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As of 2020 MOCVD technology has gained widespread use across the globe. The majority of Compound Semiconductor (CS) based products are made employing MOCVD processes. The CS market is growing by double digit numbers, as the areas of possible applications are widening. However, CS-based products still face growth limitations in important market sectors such as microprocessor technology, commodity electronics and to some extent also power and RF electronics. They have gained limited penetration depth in special applications where other solutions simply do not work.

The situation has started to change with the introduction of GaN-based devices. GaN technology gained momentum around 2009 due to the rapidly expanding usage of so-called white LEDs the market volume of which has been growing continuously. By now, ten years later, an improvement in LED efficiency and further technology developments have enabled a phase transition towards micro-LEDs. It cannot be excluded that within the next one or two decades yet another phase transition might occur. The broadly spread usage of white LEDs stimulated the development and expansion not only of MOCVD equipment, but the whole corresponding infrastructure as well. The metal-organic materials applied in MOCVD gas supplies have become more or less commodity goods, especially in countries with well-established semiconductor industry.

Nevertheless until now CS based devices face the following dilemma: They are chosen due to their superior functionality and performance whenever other technology options fail whereby their higher production costs are grudgingly accepted. However, the rule that everything that can be done in Si will be done in Si has not yet been broken. Si-based technology is decades older than its CS counterpart. It is more mature, has a much higher market volume and, most importantly, is cheaper in production per unit base. It dominates electron-based device fabrication, non-surprisingly, but also the manufacturing of photo-electronic devices, especially of photovoltaic applications, where it remains almost without alternative when comparing the power/cost ratios of available technology options. Nothing else comes even close. Unfortunately for CS materials, only them possess a direct bandgap which improves photon-to-electron conversion by a huge factor.

What would it take to create a completely different market situation where everything that at the moment Si-based technology is used for would be done employing CS type materials? We firmly believe that the only obstacle preventing such a decisive shift towards CS materials are too high production costs of the latter. Many semiconductor companies are in principle on the look-out for alternatives to “jump off the Si needle”. There exists, for example, a need for higher operation frequencies for CPUs at lower power consumption. CS-based devices would be able to provide these desired features yet the potential product end price prevents their replacing of Si-based devices. Over the past 40 years customers have gotten used to pay the same prices for a doubling in performance every time they are ready for the next upgrade. The necessity to pay more for improved performance and/or lower power consumption will stop them from purchasing the next upgrade. As a matter of fact, the motivation to buy a faster PC or laptop has declined significantly during the past decade. A slow-down of new, enlarged and more complex software releases has become rare as modern multi-core CPUs are just too powerful.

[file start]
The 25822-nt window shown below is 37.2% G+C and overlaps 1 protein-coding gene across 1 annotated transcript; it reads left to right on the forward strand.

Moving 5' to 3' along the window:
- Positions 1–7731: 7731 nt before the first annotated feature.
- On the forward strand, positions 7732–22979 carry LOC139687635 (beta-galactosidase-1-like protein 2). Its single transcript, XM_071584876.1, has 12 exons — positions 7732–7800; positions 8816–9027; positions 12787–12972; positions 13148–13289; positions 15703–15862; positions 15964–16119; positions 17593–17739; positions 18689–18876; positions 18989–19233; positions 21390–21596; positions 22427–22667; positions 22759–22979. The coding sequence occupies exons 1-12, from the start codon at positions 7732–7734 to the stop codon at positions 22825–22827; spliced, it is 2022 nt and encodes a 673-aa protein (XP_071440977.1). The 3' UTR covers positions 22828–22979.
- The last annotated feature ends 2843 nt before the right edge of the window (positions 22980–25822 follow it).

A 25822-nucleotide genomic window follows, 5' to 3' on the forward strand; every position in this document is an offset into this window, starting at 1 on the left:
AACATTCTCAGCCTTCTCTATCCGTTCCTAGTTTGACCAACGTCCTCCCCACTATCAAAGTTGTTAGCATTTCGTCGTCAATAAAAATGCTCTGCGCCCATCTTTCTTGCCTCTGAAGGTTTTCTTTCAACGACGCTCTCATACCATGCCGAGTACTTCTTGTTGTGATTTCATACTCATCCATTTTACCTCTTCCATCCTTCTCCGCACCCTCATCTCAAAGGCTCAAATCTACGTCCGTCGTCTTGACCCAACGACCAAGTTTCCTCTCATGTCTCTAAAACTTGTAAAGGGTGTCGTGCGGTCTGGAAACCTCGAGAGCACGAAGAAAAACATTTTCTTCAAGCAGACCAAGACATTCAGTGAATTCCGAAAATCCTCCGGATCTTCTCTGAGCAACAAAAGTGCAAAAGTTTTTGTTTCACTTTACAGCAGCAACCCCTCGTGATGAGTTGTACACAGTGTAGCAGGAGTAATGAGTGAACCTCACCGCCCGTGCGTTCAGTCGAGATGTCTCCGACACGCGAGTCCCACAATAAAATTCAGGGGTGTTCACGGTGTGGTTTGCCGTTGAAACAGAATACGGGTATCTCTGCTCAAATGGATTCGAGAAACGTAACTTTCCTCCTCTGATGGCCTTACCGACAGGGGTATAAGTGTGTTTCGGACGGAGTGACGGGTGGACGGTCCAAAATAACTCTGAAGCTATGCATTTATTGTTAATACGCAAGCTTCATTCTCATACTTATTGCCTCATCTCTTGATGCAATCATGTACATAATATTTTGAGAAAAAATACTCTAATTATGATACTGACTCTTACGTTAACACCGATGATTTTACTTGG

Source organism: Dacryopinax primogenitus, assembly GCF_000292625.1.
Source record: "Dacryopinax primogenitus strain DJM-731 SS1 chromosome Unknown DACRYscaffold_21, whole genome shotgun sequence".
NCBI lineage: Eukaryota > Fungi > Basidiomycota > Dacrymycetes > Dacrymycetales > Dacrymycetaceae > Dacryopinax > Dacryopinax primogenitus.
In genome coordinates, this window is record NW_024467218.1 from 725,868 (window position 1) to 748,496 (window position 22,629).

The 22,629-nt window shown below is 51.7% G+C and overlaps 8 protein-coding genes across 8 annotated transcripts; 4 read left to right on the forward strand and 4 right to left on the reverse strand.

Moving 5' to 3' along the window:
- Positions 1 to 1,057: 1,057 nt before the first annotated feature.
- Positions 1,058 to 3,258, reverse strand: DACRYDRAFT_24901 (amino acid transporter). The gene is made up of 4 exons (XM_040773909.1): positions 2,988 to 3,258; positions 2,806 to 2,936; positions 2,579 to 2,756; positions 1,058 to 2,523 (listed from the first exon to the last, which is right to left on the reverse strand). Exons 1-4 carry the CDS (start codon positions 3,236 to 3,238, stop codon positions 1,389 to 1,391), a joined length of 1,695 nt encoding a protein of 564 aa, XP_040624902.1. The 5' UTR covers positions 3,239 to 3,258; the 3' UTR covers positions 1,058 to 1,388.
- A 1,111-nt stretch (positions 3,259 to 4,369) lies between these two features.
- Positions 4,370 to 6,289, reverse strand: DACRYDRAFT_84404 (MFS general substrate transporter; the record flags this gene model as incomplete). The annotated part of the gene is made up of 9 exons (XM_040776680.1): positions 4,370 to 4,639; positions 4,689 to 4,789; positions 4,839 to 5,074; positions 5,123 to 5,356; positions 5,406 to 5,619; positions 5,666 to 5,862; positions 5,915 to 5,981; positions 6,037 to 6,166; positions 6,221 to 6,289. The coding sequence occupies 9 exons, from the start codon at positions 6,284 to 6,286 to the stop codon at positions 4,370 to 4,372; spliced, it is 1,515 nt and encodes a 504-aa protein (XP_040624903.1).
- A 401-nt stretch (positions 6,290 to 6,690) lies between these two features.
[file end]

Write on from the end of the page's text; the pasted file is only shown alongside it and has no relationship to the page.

However, the arrival and expansion of new technology sectors will help to enhance the need for CS compound devices. The Internet-of-Things (IoT) market drives power consumption demand to the lowest possible values. State-of-the-art mobile phones which have less and less to do with phones of the old times are actually the most widespread use of IoT devices, although they are generally not recognized as such. On-battery time remains on the list of most crucial features since the introduction of the first smartphone. Another technology-driver on the rise is Artificial Intelligence (AI) which requires the highest computing power possible while remaining within a reasonable range of electric power consumption. IoT and AI as well as other related areas such as the implementation of autonomous driving could be forces pushing CS technology back to the game.

In our opinion improvements in the CS area have to occur, otherwise the upcoming surge in demand derived from the above mentioned innovative technologies will be served as usual by Si-based devices. Therefore we started Epistrome LLC in order to promote a strategic inflection point as mentioned in the book ‘Only the Paranoid Survive’ written by the former INTEL CEO Andrew S. Grove. Our main target is MOCVD processing, being a major portion of CS device fabrication. We are not the first to see the problem, but so far MOCVD processes were considered untouchable or not flexible enough for an upgrade. Most researchers focused instead on replacing MOCVD for a given material or process step. Such an approach does not seem to promise real improvement. It will lead to technology fragmentation while technology integration should be the real goal.

We are not wizards and we fully understand that a significant cost reduction will be only achieved if a mental shift regarding the assessment and definition of the real processing requirements will happen. Otherwise improvements may still occur, although on a relatively limited scale. Generally speaking, we have to ask ourselves: If MOCVD technology will still exist in 10 - 20 years, how would it look like? Would it be the same as we know it today? That is the question our company is looking forward to answer.

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